Angry. Confused. Disappointed. Anguished. Frustrated. Resigned. Bitter. Disillusioned. Whatever word or words you want to use to describe them, I have been thinking a lot about the emotional state of many New York Giants fans recently, especially in the wake of the organization’s decision to send Odell Beckham Jr. to the Cleveland Browns.
Many in the media haven’t helped, with their poison pens turned menacingly in the direction of Dave Gettleman, who some might think of as the crazy old man in charge of making personnel decisions for the Giants.
My stance has been much more “wait and see” than it has been visceral, leaving me to sort of feel like Grandpa Ed trying to play peacemaker in the middle of a nasty family argument.
Anyway, some thoughts s we wait to see what will happen when the Giants come out the other side of whatever it is you want to call what Gettleman is putting them through. I’m not calling it a rebuild, or a build, or a re-construction, revamping or whatever.
As I type this on a windy, gray, miserable un-spring like Friday afternoon it occurs to me perhaps the best word is “transformation.” Like winter transforms to spring.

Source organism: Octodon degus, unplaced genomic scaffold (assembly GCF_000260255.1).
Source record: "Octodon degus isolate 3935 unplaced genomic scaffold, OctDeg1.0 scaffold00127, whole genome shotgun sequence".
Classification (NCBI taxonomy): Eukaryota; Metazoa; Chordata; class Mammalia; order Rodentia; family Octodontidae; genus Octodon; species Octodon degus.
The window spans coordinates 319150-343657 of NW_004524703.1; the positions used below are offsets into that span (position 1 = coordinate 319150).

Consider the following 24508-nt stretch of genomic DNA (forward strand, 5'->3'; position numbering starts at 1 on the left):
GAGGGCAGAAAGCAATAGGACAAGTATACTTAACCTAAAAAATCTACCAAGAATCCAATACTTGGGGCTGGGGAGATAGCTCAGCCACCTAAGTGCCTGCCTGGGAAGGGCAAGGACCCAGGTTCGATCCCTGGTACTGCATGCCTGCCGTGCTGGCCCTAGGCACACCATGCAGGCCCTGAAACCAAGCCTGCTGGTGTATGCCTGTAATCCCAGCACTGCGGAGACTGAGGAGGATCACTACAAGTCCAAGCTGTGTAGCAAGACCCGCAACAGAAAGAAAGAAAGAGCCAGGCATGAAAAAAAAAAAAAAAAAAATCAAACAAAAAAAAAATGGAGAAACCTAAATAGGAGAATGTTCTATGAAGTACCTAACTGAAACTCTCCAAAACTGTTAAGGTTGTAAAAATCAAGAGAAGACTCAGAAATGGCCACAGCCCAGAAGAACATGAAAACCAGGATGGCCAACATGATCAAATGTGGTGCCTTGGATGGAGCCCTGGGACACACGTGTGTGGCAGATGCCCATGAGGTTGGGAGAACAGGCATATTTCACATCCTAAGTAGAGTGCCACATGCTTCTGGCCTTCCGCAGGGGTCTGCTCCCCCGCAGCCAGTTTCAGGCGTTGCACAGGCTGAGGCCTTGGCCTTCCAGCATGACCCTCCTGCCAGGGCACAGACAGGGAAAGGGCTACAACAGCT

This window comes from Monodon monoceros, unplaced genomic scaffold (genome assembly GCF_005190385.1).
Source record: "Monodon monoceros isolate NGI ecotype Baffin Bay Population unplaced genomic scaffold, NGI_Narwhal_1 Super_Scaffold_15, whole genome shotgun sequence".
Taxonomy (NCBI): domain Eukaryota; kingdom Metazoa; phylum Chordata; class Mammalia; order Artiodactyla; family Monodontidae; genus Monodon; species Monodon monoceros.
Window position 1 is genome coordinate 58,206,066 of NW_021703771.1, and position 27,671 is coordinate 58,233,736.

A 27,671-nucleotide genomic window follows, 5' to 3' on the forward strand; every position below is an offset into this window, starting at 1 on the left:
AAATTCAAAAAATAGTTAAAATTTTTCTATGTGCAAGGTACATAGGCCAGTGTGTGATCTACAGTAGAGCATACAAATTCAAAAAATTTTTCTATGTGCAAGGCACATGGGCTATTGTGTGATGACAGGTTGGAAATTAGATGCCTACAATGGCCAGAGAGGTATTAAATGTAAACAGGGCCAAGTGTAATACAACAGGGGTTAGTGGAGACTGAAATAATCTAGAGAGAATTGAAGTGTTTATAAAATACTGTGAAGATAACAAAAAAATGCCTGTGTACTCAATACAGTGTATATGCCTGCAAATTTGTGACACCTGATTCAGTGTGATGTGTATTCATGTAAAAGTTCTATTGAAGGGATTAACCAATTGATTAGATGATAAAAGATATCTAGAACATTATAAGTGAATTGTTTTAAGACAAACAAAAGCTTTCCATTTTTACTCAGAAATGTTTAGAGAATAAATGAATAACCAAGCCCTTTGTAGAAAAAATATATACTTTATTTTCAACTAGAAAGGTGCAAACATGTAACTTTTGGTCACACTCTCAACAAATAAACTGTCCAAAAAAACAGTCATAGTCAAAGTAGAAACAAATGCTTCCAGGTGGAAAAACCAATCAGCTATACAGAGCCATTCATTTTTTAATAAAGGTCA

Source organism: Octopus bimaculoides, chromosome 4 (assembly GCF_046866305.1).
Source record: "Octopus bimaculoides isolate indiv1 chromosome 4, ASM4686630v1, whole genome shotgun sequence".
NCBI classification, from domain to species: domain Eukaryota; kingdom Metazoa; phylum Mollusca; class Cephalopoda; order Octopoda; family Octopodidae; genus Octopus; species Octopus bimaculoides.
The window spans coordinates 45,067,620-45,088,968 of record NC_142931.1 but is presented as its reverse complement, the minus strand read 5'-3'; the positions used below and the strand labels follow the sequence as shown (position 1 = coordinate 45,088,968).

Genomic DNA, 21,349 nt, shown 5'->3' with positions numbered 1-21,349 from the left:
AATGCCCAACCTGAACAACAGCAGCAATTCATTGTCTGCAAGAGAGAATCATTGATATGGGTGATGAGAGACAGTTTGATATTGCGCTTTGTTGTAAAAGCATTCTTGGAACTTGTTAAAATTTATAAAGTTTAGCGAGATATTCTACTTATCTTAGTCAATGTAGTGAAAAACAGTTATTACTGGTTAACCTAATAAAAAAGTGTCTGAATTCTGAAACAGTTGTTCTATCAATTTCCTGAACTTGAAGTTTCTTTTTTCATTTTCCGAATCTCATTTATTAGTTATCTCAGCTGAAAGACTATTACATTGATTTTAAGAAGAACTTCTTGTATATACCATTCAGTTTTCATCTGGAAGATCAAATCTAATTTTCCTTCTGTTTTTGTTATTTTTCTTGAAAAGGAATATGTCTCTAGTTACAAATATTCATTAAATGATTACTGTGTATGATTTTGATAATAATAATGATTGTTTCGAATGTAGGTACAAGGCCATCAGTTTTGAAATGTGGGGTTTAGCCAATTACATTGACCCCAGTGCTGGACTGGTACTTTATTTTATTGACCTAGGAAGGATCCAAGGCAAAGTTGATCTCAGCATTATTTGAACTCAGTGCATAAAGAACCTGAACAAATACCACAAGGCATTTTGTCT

The Giants have been in winter for a long time now. Except for a brief 2016 interlude, the Giants have been in winter since they last slayed the New England Patriots in the 2011 Super Bowl.
Will spring — and eventually summer — ever come again?
“Trust the process”
On the ‘Valentine’s Views’ podcast the other day, Carl Banks said the Beckham trade — and to a slightly lesser extent the loss of Landon Collins in free agency — had brought the Giants’ fan base to its “trust the process moment.”
Gettleman’s “process” has been hard for many to understand. Signing Beckham to a mega-contract, then trading him away. Perhaps, and I’m not at all sure this was the case, not initially realizing the enormity of the task the blunders of Jerry Reese and Ben McAdoo had left him with. Sticking with an aging quarterback and stubbornly pushing back against a narrative that insists that quarterback can’t play anymore — in fact, hasn’t been able to play for a while. Zigging when many think he should be zagging, and zagging when they think he should be zigging.
The incredulous reactions make me laugh.
Remember the outcry — and the fear — when the Giants hired Gettleman to replace Reese? The fact that Gettleman had a long history in the Giants personnel department had many thinking the Giants were sticking with the status quo, just re-arranging the deck chairs. It was basically “same old Giants, turning to one of their own. Nothing is going to change.”